How are the standard errors of coefficients calculated in a regression?

  • For my own understanding, I am interested in manually replicating the calculation of the standard errors of estimated coefficients as, for example, come with the output of the lm() function in R, but haven't been able to pin it down. What is the formula / implementation used?

    good question, many people know the regression from linear algebra point of view, where you solve the linear equation $X'X\beta=X'y$ and get the answer for beta. Not clear why we have standard error and assumption behind it.

  • ocram

    ocram Correct answer

    8 years ago

    The linear model is written as $$ \left| \begin{array}{l} \mathbf{y} = \mathbf{X} \mathbf{\beta} + \mathbf{\epsilon} \\ \mathbf{\epsilon} \sim N(0, \sigma^2 \mathbf{I}), \end{array} \right.$$ where $\mathbf{y}$ denotes the vector of responses, $\mathbf{\beta}$ is the vector of fixed effects parameters, $\mathbf{X}$ is the corresponding design matrix whose columns are the values of the explanatory variables, and $\mathbf{\epsilon}$ is the vector of random errors.

    It is well known that an estimate of $\mathbf{\beta}$ is given by (refer, e.g., to the wikipedia article) $$\hat{\mathbf{\beta}} = (\mathbf{X}^{\prime} \mathbf{X})^{-1} \mathbf{X}^{\prime} \mathbf{y}.$$ Hence $$ \textrm{Var}(\hat{\mathbf{\beta}}) = (\mathbf{X}^{\prime} \mathbf{X})^{-1} \mathbf{X}^{\prime} \;\sigma^2 \mathbf{I} \; \mathbf{X} (\mathbf{X}^{\prime} \mathbf{X})^{-1} = \sigma^2 (\mathbf{X}^{\prime} \mathbf{X})^{-1} (\mathbf{X}^{\prime} \mathbf{X}) (\mathbf{X}^{\prime} \mathbf{X})^{-1} = \sigma^2 (\mathbf{X}^{\prime} \mathbf{X})^{-1}, $$ [reminder: $\textrm{Var}(AX)=A\times \textrm{Var}(X) \times A′$, for some random vector $X$ and some non-random matrix $A$]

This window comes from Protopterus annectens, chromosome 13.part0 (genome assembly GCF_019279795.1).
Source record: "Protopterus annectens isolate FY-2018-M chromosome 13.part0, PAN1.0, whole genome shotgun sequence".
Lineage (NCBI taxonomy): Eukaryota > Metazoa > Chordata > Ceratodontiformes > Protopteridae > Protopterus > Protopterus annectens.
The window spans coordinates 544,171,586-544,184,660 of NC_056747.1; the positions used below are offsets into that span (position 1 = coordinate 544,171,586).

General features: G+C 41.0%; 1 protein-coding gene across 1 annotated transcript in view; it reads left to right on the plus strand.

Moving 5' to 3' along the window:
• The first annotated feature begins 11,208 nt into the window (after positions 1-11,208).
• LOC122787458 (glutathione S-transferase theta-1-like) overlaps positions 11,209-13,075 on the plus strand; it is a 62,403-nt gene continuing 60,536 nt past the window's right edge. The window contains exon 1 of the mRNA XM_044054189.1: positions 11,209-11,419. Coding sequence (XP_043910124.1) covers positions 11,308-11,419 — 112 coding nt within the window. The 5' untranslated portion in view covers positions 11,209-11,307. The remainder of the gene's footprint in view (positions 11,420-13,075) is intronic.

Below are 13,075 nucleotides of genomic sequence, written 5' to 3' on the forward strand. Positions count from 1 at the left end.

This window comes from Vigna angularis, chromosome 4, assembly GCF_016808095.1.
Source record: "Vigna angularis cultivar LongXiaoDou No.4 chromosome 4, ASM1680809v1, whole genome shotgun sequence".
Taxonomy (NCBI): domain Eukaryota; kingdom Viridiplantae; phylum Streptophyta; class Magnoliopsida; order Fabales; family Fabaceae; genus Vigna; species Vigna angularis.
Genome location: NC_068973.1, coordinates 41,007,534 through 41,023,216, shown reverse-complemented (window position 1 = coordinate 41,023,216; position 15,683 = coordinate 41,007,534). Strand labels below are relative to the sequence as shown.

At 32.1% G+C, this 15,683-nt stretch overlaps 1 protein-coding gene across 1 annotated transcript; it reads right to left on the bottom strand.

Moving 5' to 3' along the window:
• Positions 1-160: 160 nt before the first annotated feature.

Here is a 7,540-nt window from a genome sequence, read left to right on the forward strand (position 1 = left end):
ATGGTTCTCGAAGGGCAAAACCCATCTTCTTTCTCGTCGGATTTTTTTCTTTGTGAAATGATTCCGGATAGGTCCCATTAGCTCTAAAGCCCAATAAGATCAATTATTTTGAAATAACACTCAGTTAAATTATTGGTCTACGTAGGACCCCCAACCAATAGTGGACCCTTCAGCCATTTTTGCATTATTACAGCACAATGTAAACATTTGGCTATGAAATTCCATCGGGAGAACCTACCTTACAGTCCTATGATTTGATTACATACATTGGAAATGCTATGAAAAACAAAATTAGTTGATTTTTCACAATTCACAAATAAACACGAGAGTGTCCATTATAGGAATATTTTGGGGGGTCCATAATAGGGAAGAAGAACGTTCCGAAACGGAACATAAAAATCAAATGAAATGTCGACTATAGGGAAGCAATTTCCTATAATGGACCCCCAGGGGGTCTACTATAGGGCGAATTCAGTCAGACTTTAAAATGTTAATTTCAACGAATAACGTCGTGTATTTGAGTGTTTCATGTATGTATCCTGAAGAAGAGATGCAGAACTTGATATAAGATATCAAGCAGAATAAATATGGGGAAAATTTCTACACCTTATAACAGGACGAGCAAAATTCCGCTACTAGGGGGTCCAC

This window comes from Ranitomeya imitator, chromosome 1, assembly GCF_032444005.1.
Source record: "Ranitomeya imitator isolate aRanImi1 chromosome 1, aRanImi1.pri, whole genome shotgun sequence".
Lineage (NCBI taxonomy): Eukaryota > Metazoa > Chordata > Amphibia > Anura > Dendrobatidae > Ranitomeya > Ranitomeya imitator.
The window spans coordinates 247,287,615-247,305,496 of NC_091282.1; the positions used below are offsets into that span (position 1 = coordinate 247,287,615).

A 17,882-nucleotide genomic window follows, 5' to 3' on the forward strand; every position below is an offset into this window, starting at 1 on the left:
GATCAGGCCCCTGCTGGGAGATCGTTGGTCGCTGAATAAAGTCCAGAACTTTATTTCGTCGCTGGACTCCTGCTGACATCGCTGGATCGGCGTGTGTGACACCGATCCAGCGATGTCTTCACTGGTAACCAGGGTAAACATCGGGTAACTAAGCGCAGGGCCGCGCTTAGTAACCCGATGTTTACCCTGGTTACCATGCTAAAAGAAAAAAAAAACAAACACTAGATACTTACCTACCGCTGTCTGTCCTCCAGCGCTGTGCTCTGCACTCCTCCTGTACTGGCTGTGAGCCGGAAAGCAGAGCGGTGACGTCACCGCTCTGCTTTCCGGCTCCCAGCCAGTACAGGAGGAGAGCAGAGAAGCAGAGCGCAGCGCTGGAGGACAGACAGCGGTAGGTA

so that $$ \widehat{\textrm{Var}}(\hat{\mathbf{\beta}}) = \hat{\sigma}^2 (\mathbf{X}^{\prime} \mathbf{X})^{-1}, $$ where $\hat{\sigma}^2$ can be obtained by the Mean Square Error (MSE) in the ANOVA table.

    Example with a simple linear regression in R

    #------generate one data set with epsilon ~ N(0, 0.25)------
    seed <- 1152 #seed
    n <- 100     #nb of observations
    a <- 5       #intercept
    b <- 2.7     #slope
    epsilon <- rnorm(n, mean=0, sd=sqrt(0.25))
    x <- sample(x=c(0, 1), size=n, replace=TRUE)
    y <- a + b * x + epsilon
    #------using lm------
    mod <- lm(y ~ x)
    #------using the explicit formulas------
    X <- cbind(1, x)
    betaHat <- solve(t(X) %*% X) %*% t(X) %*% y
    var_betaHat <- anova(mod)[[3]][2] * solve(t(X) %*% X)
    > mod$coef
    (Intercept)           x 
       5.020261    2.755577 
    > c(betaHat[1], betaHat[2])
    [1] 5.020261 2.755577
    #standard error
    > summary(mod)$coefficients[, 2]
    (Intercept)           x 
     0.06596021  0.09725302 
    > sqrt(diag(var_betaHat))
    0.06596021 0.09725302 

    When there is a single explanatory variable, the model reduces to $$y_i = a + bx_i + \epsilon_i, \qquad i = 1, \dotsc, n$$ and $$\mathbf{X} = \left( \begin{array}{cc} 1 & x_1 \\ 1 & x_2 \\ \vdots & \vdots \\ 1 & x_n \end{array} \right), \qquad \mathbf{\beta} = \left( \begin{array}{c} a\\b \end{array} \right)$$ so that $$(\mathbf{X}^{\prime} \mathbf{X})^{-1} = \frac{1}{n\sum x_i^2 - (\sum x_i)^2} \left( \begin{array}{cc} \sum x_i^2 & -\sum x_i \\ -\sum x_i & n \end{array} \right)$$ and formulas become more transparant. For example, the standard error of the estimated slope is $$\sqrt{\widehat{\textrm{Var}}(\hat{b})} = \sqrt{[\hat{\sigma}^2 (\mathbf{X}^{\prime} \mathbf{X})^{-1}]_{22}} = \sqrt{\frac{n \hat{\sigma}^2}{n\sum x_i^2 - (\sum x_i)^2}}.$$

    > num <- n * anova(mod)[[3]][2]
    > denom <- n * sum(x^2) - sum(x)^2
    > sqrt(num / denom)
    [1] 0.09725302

    Thanks for the thorough answer. So, I take it the last formula doesn't hold in the multivariate case?

    No, the very last formula only works for the specific X matrix of the simple linear model. In the multivariate case, you have to use the general formula given above.

    +1, a quick question, how does $Var(\hat\beta)$ come?

    @loganecolss: It comes from the fact that $\text{Var}(AX)=A\text{Var(X)}A'$, for some random vector $X$ and some non-random matrix $A$.

    note that these are the right answers for hand calculation, but the actual implementation used within ``/`summary.lm` is a bit different, for stability and efficiency ...

    This video derives the mean and variance too:

    To be clear, `anova(mod)[[3]][2]` only works for a model with one factor, right? The "3" picks out the "Mean Sq", and the "2" picks out the "Residuals" line? Also, is that the variance of the residuals? It looks a bit different. What exactly is it?

    Is another way to think of that sigma^2 as "sum-squared error of the model divided by degrees of freedom"?

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Content dated before 6/26/2020 9:53 AM